USBC profiled in National Coaching Report


    USBC Coaching

    New study stresses importance of qualified coaches for all youth athletes

    USBCCoachingLogo.jpg The United States Bowling Congress reaffirmed its commitment to quality coaching education, and is one of only 15 youth sport organizations profiled in the National Coaching Report, the only comprehensive report addressing both youth and interscholastic sport coaching education requirements in the United States.

    The report was released last week by the National Association for Sport and Physical Education (NASPE) in partnership with the National Federation of State High School Associations (NFHS). NASPE is a non-profit professional membership association that sets the standard for practice in physical education and sport.

    Youth sport organizations that had either initially endorsed the National Standards for Sport Coaches (NASPE, 2006) or were part of the coaching education database developed and maintained by NASPE were contacted in an attempt to gather information on coaching education/training criteria in youth sport organizations.

    With more than 50 million children under age 18 participating in organized sport programs, the purpose of the report is to educate the American public about the training and qualifications currently required to coach athletes whose quality sport experience is of number one concern.

    Released just days before the start of the 2008 Olympic Games in Beijing, the report stresses the importance of qualified coaches for every athlete. Many Olympians' positive athletic experiences were a result of the influence and impact of their coaches.

    "An optimal sport experience requires caring and professionally trained coaches," said NASPE President Fran Cleland, P.E.D., professor of kinesiology, West Chester University (PA). "Parents across the country send their children to practices and events with the expectation that adult supervision will bring positive sport outcomes, maximal learning and skill development. Yet horror stories persist about dramatic increases in winning-obsessed parents, sport injuries, over-specialization of young athletes and children quitting sports because they simply aren't fun anymore."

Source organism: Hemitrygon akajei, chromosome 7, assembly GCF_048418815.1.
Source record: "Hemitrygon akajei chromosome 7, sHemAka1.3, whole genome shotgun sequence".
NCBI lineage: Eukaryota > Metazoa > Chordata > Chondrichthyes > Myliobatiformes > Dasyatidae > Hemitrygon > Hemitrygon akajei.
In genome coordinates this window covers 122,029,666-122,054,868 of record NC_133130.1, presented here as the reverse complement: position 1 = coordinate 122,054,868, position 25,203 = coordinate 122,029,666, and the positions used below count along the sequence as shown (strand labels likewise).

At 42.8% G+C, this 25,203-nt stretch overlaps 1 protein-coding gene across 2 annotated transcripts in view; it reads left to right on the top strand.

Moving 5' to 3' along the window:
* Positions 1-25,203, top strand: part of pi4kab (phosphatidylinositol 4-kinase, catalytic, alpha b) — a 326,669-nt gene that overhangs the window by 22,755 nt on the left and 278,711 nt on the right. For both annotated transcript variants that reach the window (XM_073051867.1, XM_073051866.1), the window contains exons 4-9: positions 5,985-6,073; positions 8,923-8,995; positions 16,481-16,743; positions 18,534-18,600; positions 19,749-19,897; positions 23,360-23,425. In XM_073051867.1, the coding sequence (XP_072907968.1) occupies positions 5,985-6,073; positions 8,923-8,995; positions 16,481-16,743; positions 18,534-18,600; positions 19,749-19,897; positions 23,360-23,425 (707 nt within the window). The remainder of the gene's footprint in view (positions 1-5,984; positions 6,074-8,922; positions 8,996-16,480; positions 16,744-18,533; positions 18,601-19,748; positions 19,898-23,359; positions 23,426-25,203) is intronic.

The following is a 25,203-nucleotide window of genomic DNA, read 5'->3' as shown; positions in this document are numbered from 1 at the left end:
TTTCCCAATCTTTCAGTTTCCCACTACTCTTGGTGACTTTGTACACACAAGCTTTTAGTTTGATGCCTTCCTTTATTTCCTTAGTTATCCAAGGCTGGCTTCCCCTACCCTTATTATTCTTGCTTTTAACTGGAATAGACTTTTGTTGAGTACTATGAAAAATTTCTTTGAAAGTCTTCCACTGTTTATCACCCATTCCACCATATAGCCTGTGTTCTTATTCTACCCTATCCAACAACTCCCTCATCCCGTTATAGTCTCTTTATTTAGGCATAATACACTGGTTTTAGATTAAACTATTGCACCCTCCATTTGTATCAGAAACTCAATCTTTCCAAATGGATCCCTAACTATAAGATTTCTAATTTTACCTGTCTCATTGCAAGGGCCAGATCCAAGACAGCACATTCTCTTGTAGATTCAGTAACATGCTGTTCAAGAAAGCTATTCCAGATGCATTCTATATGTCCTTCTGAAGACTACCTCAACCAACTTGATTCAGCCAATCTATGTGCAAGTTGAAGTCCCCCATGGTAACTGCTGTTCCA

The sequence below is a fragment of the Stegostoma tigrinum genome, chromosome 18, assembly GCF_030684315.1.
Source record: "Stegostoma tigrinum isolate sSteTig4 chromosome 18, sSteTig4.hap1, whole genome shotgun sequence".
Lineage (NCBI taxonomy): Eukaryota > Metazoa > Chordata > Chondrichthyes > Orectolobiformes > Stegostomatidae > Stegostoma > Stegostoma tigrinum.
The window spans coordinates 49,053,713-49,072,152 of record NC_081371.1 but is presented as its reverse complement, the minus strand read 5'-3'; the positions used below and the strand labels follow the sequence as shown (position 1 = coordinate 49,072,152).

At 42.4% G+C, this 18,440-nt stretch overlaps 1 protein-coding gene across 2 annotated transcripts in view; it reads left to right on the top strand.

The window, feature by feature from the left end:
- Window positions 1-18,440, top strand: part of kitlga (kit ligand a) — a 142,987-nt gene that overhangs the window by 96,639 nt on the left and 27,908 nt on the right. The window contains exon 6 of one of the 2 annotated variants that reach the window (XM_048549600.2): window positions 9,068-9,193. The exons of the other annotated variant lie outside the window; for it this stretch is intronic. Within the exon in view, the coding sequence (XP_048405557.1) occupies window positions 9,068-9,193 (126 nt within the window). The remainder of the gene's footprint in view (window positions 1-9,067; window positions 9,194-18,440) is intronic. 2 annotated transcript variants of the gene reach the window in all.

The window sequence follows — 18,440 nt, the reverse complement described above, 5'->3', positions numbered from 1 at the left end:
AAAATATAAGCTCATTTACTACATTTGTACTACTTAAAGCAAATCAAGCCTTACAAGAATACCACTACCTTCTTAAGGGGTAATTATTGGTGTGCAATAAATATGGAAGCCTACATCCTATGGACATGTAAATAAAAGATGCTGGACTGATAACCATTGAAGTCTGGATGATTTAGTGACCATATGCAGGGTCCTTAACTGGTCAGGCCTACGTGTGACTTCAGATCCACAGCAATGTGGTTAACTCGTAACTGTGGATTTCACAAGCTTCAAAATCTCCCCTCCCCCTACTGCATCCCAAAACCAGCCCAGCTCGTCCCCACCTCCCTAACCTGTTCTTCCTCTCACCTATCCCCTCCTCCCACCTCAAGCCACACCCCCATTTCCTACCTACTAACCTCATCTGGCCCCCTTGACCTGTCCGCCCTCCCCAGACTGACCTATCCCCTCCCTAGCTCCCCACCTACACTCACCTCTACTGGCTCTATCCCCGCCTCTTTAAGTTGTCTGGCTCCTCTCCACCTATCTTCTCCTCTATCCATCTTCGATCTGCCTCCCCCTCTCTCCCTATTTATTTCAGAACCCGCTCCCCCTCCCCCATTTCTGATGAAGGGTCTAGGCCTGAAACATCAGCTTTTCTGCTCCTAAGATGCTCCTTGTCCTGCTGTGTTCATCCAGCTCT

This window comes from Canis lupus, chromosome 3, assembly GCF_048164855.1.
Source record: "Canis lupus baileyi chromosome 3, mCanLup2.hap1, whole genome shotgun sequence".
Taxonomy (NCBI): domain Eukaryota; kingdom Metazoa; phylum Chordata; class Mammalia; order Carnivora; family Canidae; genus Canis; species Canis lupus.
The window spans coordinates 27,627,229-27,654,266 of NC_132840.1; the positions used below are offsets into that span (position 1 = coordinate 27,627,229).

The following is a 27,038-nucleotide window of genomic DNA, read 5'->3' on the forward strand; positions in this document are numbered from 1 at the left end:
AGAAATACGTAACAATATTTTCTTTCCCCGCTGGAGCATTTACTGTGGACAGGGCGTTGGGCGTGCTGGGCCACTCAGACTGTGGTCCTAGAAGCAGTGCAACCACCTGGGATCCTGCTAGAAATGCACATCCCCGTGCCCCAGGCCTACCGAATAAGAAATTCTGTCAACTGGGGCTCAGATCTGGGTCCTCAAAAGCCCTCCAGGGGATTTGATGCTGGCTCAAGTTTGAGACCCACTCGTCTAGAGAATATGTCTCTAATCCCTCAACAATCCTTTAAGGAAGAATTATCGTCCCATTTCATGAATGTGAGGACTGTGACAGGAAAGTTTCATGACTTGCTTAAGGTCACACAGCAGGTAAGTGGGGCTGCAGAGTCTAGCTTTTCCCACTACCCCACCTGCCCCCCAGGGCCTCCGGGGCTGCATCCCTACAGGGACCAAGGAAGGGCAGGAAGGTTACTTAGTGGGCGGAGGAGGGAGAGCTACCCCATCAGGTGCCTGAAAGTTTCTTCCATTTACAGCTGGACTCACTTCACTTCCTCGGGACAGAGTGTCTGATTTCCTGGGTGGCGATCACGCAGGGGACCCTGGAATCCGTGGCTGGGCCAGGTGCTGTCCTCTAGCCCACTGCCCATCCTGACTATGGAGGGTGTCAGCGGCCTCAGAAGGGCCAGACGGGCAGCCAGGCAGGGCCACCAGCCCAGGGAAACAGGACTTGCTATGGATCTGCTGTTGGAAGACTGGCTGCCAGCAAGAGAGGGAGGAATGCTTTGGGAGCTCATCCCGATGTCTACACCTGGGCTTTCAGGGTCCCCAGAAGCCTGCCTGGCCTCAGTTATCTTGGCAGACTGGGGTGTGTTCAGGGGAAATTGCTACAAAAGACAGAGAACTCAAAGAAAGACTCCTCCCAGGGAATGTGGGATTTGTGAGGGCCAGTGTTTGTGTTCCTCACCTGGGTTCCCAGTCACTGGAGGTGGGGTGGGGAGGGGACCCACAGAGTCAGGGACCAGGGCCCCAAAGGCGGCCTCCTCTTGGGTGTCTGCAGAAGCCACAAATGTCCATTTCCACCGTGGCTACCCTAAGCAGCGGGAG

DavidGarber.jpg "USBC wholeheartedly supports NASPE and its goal to draw attention to the need for high quality coaching education for youth athletes," said David Garber (pictured), USBC Coaching co-director and high performance director. "Bowling coaches who earn certification through the USBC Coaching Program are professionally trained in a wide variety of instructional skills that enhance the bowling experience of our youth athletes."

    The National Coaching Report provides a baseline of what is being done to train coaches at the youth and interscholastic sport levels. Sport officials, State Board/Department of Education administrators, legislators and parents can now view the requirements set forth by state legislation, mandates or sports organizations for coach preparation in each state and the District of Columbia.

    Results were presented at a recent press conference at the National Press Club recently in Washington, D.C. by Jody Brylinsky, Ph.D., professor of sport studies, Western Michigan University, and chair of the National Coaching Report Task Force.

    "The National Coaching Report clearly illustrates the need to increase the quality of training adults receive prior to engaging in coaching responsibilities," Brylinsky said. "It also serves as a resource and advocacy tool for developing policy and legislation that requires coaching education."

    This small portrait of youth sport organizations suggests:
    • There are youth sport organizations earnestly seeking ways to design and implement training for adults who wish to serve as coaches.
    • Most youth sport coach training is currently designed for entry level coaches with emphasis on athlete-centered coaching philosophy, ethical conduct of coaches and maintaining a safe environment.
    • There is a strong trend to require background checks for all coaches in youth sport. - Volunteer-dependent youth sport organizations are willing to mandate some form of coach education or training as an incentive to coach.

    NASPE recommends that all coaches be required to complete a quality coaching education program prior to working with athletes. In addition, NASPE recommends that decision makers:
    • Recognize that the role of the coach requires specialized skills and knowledge that must be developed through formal training based on the National Standards for Sport Coaches. - Promote communication between local sport leagues and quality coaching education providers.
    • Develop an infrastructure to track and record the number of youth sport coaches and the number of coaches who have completed coaching education programs.
    • Develop recruitment and selection procedures that identify persons with high moral character and integrity for coaching positions.

    As a public service, NASPE is providing a full copy of the report online on its Web site at Printed copies of the report may be obtained by calling (800) 321-0789. The price for the 156-page publication is $24.